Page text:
“Alex & Emma” is a desperately slight romantic comedy marked by contrived romance and little comedy. A period-jumping tale of a struggling writer who finds his fictional work and his heart impacted by the stenographer to whom he dictates his novel, this surprise-free trifle belongs to the ever-popular breed of love stories in which two people obviously meant for one another don’t face up to the fact until the end. This, coupled with an ad campaign that recalls “Sleepless in Seattle” and lack of any other contempo romances in a marketplace overwhelmed by heavy-ammo guy pix, means this flyweight Warner Bros. release has a chance to rack up some sweet femme-driven B.O. in the busy midsummer period.
Playing it safe with an eye to making some “When Harry Met Sally”-like waves after his unloved last two features, “The Story of Us” and “Ghosts of Mississippi,” director Rob Reiner has turned out a confection as glossy as it is predictable. Roughly based on the circumstances of Dostoevsky’s writing of his novella “The Gambler,” which was composed in 30 days under intense pressure from his publisher, during which time the author fell in love with his stenographer, script by Jeremy Leven (“Don Juan DeMarco”) begins with young novelist Alex Sheldon (Luke Wilson) being dangled out the window of his Boston loft by two Cuban gangsters who tell him he has 30 days to pay off his $100,000 gambling debt.
Despite his lack of an idea for his new tome, Alex, incredibly, already has a deal in place that will pay him even more than that upon delivery of the manuscript, but his publisher (Reiner) won’t advance him anything until he has the book in hand. His laptop barbecued by the thugs, Alex even more incredibly induces legal stenographer Emma Dinsmore (Kate Hudson) to take dictation from him for the month on spec.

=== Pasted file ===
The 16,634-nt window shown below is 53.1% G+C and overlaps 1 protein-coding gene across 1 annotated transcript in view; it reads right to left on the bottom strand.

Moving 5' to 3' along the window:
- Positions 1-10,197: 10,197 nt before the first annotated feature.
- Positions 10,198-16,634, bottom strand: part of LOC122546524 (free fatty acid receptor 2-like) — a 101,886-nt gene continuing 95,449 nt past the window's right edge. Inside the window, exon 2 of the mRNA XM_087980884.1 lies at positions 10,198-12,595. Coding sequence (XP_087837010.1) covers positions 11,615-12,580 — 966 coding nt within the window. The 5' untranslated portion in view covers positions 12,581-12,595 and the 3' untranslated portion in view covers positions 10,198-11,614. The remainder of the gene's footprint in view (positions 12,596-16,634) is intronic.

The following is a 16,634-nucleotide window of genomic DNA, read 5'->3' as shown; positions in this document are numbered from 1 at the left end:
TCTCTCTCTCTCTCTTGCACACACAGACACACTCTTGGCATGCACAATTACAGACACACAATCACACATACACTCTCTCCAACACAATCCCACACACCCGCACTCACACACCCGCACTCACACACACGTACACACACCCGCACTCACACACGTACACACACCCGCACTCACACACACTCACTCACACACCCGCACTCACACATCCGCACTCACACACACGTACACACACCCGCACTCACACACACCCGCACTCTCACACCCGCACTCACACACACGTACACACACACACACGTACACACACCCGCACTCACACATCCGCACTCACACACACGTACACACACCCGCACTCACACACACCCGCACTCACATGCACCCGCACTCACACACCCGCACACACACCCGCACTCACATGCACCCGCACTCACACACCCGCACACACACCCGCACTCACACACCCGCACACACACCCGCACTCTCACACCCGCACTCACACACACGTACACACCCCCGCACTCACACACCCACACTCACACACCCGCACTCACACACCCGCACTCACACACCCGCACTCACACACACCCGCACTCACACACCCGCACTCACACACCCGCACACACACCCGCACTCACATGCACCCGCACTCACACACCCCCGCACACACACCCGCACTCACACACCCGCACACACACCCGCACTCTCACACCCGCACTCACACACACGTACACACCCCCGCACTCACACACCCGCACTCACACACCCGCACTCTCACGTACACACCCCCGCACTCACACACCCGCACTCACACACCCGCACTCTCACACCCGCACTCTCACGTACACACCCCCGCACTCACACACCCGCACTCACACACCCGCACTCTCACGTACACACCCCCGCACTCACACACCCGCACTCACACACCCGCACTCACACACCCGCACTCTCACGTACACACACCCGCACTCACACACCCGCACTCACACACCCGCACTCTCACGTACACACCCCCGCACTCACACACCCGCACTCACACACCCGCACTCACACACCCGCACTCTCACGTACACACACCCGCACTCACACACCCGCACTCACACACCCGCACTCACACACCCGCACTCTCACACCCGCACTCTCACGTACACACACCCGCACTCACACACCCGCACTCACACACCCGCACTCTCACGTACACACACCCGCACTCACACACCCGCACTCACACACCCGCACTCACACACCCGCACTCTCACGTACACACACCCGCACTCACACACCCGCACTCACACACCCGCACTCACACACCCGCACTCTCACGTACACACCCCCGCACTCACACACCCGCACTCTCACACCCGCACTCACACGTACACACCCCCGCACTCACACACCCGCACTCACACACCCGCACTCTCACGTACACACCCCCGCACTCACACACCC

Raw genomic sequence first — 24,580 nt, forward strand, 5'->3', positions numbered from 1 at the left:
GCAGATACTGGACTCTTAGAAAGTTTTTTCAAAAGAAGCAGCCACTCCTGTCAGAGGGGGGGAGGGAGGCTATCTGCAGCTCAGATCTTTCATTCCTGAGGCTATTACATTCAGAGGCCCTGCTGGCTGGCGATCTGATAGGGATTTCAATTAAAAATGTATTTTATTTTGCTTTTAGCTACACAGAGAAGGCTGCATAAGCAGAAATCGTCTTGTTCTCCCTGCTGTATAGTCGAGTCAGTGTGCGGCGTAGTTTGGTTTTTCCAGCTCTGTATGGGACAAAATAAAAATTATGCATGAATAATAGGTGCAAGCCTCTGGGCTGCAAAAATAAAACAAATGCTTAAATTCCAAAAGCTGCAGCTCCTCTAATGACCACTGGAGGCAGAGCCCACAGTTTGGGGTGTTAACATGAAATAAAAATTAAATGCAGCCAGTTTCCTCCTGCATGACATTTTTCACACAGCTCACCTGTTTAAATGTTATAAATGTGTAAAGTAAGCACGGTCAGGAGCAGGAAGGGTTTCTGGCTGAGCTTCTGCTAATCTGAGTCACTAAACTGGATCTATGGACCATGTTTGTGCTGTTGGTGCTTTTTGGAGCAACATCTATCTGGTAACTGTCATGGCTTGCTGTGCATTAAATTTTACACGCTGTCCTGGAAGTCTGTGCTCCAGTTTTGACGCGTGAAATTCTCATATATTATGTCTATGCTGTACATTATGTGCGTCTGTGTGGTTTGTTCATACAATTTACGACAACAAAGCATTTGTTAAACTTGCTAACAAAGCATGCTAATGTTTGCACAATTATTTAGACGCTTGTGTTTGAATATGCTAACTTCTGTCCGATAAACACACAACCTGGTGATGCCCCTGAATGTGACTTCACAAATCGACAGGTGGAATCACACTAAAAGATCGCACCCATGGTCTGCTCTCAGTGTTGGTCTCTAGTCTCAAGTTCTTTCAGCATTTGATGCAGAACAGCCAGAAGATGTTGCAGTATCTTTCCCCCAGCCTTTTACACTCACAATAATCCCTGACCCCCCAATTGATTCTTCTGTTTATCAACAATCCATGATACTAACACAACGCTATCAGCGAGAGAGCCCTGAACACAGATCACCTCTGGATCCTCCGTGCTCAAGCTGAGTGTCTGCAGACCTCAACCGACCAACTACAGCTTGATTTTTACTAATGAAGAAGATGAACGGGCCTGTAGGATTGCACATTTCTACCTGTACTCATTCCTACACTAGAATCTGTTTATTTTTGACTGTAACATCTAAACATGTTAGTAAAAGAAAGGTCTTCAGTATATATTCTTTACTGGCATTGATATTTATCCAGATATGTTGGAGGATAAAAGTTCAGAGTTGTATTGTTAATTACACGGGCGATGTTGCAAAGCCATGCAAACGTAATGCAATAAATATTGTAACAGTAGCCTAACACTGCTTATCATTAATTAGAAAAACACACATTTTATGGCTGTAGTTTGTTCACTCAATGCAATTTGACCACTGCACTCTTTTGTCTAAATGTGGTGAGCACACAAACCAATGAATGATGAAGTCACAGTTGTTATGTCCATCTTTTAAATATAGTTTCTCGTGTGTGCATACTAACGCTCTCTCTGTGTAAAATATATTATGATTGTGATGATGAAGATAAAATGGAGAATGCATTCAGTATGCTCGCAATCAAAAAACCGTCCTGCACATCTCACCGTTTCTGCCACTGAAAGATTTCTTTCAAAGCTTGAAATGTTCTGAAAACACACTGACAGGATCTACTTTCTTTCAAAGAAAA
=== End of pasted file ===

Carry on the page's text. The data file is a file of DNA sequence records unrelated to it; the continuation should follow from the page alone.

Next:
Whatever else one can say about “Alex & Emma,” it is the least credible portrait of a writer working on heavy deadline to have appeared onscreen in living memory. Despite the convincing incentive to overcome the writer’s block or procrastination with which he’s recently been afflicted, Alex, whose previous book was entitled “Love Is Always Having to Say You’re Sorry,” maintains a mild, laidback demeanor throughout, as if he scarcely had a care in the world. Whether due to the script, direction or Wilson’s relaxed performance, there is no urgency whatever to Alex’s predicament, and film would have benefited had Reiner at least invested the central situation with some suspense.
As it is, pic mostly consists of Alex and Emma sitting around the former’s dingy digs (which look quite respectable, and very back-lot, from the outside), as Alex gradually spins a 1924-set tale of Adam Shipley, a young writer much like himself (and also played by Wilson) working as a tutor to the children of a beautiful French woman, Polina Delacroix (Sophie Marceau), who is summering on an island along the coast of Maine. Accustomed to the high life but short on funds, Polina looks destined to marry unprepossessing moneybags John Shaw (David Paymer), but Adam becomes increasingly infatuated with the flirtatious vixen the more she toys with him.
Main running gag of the opulently appointed “fictional” story strand is the appearance of Hudson as a succession of au pairs. After trying on different accents and outfits as Ylva the Swede, Elsa the German and Eldora the Spaniard, Hudson settles in as Emma from Philadelphia and here, just as with Emma back in present-day Boston, it’s just a matter of time until Adam/Alex wakes up to the charms of the young lady who’s been right there for him all along.
Minor laughs stem from Emma’s suggestions and modifications to Alex’s writing, which briefly veers into gambling territory but mostly concerns Adam’s obsession with Polina, played with glamorous hauteur by the ever-sexy Marceau. But the period scenes, often bathed in brilliant sunlight, have a brittle feel, while the modern section lacks the basic credibility needed to invest any interest or emotion in them.
With Wilson providing little energy, the burden falls on Hudson to carry the picture, and she fights an uphill battle to enliven things without resorting entirely to tricks. Thesp is trapped by the overwhelming artificiality of the enterprise, but gives it a little zip no one else sees fit to provide.
Lavishly decked out period scenes consciously evoke a “Gatsby”-like ambiance, especially in Shay Cunliffe’s pristine costumes, and contrast strongly with Alex’s grubby apartment. Music is cutesy.